Readers are treated to factoids like how a man’s politics used to inform his necktie choice, why there was once historical concern with making pants difficult to remove and what the connection was between World War II prudence and the rise of the bikini (hint: It involves fabric rationing).
With the same dry humor and anecdotal joy Gunn fans have long admired, his Fashion Bible proves both a useful reference book and a fun read.
Cameron Silver began his career in the theater, and it’s easy to see how this flair for drama informed his work at Decades, the L.A. vintage boutique he opened in 1997.
Decades: A Century of Fashion is Silver’s gorgeous, oversized love letter to the style eras that comprise his collection. Beginning with the Edwardian hats and John Singer Sargent silhouettes of the turn of the 20th century, and moving through 1990s Kate Moss cool and deconstructed minimalism, Decades explores the designers, models and overarching looks that defined each period.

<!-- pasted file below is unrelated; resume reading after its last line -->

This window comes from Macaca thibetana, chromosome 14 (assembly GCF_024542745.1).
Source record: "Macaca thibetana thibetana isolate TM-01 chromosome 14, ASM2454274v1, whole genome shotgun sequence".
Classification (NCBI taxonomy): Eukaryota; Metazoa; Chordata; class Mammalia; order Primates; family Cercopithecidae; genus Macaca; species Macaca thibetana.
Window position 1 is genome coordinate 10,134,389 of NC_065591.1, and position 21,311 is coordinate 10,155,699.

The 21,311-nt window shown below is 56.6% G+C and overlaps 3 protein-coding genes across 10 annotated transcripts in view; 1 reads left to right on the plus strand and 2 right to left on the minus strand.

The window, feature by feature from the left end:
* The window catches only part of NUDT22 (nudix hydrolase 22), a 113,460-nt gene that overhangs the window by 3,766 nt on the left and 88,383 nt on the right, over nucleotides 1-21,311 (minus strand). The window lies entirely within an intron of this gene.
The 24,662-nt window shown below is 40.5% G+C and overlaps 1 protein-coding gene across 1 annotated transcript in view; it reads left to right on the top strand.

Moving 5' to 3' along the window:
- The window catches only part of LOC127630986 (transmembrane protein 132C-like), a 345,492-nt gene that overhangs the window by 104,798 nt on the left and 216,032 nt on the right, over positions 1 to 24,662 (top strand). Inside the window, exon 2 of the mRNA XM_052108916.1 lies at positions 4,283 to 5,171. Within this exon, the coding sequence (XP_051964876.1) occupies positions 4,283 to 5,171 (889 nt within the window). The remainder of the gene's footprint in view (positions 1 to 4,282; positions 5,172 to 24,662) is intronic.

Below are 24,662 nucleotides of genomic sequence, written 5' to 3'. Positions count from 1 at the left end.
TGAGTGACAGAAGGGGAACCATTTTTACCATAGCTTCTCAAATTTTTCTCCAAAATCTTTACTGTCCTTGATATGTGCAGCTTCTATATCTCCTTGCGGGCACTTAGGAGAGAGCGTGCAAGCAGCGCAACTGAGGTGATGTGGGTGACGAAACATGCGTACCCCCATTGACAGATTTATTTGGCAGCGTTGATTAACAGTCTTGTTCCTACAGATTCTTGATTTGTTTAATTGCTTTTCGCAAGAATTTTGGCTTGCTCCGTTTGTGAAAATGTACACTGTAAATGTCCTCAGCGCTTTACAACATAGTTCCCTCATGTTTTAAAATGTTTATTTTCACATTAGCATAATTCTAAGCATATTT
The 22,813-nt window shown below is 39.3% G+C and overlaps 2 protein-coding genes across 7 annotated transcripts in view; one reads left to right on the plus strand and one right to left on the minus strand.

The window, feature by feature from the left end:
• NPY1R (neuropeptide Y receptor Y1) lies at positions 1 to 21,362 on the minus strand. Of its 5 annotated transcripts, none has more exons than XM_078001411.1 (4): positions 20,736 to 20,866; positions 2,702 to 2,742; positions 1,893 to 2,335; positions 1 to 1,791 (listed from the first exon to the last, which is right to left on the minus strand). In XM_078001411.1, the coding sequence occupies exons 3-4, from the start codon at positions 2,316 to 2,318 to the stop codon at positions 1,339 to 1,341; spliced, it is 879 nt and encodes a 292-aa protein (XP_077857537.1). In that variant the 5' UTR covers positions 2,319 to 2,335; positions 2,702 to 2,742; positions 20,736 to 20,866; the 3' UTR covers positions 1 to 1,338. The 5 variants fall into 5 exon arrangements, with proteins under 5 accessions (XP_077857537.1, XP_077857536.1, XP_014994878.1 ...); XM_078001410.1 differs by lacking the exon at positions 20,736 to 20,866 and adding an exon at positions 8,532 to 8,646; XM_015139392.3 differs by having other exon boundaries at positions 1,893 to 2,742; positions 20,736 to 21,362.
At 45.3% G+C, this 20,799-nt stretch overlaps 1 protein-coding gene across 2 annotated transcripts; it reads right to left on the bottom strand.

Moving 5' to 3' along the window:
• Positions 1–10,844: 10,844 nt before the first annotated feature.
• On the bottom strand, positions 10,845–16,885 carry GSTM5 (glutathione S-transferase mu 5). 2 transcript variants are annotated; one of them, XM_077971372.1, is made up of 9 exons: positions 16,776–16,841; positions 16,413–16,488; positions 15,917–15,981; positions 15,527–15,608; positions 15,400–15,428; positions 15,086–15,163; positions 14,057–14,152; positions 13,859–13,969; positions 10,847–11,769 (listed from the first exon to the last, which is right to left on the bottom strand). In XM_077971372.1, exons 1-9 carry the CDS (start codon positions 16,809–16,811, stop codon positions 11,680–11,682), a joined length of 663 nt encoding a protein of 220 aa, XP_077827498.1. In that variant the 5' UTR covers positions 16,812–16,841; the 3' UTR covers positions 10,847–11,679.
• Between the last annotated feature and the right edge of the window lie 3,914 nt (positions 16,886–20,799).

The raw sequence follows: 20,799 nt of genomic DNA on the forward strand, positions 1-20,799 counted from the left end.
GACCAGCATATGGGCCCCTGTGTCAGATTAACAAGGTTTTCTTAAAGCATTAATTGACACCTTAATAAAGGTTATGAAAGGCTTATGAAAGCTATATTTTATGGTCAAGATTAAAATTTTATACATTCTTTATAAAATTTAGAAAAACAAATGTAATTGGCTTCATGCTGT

At every point in history, Silver is careful to detail conflicting aesthetics, concluding that fashion is always about dichotomy. Take, for instance, the 1970s’ simultaneous attention to sporty all-Americanism (Cheryl Tiegs) and disco danger (Bianca Jagger), or the complicated crossover between Grace Kelly’s and Bettie Page’s mid-century appeal.
Silver attributes a different “it designer” to every decade, but perhaps more emblematic of the times are the photo plates he inserts between chapters—pictures of gowns taken at extreme close-up, such that the material, stitching and color come into vibrant, telling view.